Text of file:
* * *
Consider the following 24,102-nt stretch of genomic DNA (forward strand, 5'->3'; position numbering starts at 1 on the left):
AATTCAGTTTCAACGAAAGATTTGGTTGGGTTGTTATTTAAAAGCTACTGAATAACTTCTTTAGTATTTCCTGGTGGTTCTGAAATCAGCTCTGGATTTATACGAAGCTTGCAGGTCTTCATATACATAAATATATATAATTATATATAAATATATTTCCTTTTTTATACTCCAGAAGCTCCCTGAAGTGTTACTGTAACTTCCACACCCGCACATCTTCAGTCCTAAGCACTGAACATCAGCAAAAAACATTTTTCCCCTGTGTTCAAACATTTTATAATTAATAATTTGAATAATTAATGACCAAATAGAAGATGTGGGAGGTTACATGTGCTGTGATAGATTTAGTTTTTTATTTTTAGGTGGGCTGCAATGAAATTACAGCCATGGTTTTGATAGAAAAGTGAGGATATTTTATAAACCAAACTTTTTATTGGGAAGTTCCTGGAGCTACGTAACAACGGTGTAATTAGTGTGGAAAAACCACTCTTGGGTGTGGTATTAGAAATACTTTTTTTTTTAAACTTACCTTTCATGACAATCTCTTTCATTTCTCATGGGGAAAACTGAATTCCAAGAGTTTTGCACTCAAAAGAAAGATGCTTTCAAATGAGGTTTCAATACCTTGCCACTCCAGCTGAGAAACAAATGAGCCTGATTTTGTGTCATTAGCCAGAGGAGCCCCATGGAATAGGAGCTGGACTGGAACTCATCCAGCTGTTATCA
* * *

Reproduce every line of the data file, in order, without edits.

Consider the following 24,102-nt stretch of genomic DNA (forward strand, 5'->3'; position numbering starts at 1 on the left):
AATTCAGTTTCAACGAAAGATTTGGTTGGGTTGTTATTTAAAAGCTACTGAATAACTTCTTTAGTATTTCCTGGTGGTTCTGAAATCAGCTCTGGATTTATACGAAGCTTGCAGGTCTTCATATACATAAATATATATAATTATATATAAATATATTTCCTTTTTTATACTCCAGAAGCTCCCTGAAGTGTTACTGTAACTTCCACACCCGCACATCTTCAGTCCTAAGCACTGAACATCAGCAAAAAACATTTTTCCCCTGTGTTCAAACATTTTATAATTAATAATTTGAATAATTAATGACCAAATAGAAGATGTGGGAGGTTACATGTGCTGTGATAGATTTAGTTTTTTATTTTTAGGTGGGCTGCAATGAAATTACAGCCATGGTTTTGATAGAAAAGTGAGGATATTTTATAAACCAAACTTTTTATTGGGAAGTTCCTGGAGCTACGTAACAACGGTGTAATTAGTGTGGAAAAACCACTCTTGGGTGTGGTATTAGAAATACTTTTTTTTTTAAACTTACCTTTCATGACAATCTCTTTCATTTCTCATGGGGAAAACTGAATTCCAAGAGTTTTGCACTCAAAAGAAAGATGCTTTCAAATGAGGTTTCAATACCTTGCCACTCCAGCTGAGAAACAAATGAGCCTGATTTTGTGTCATTAGCCAGAGGAGCCCCATGGAATAGGAGCTGGACTGGAACTCATCCAGCTGTTATCA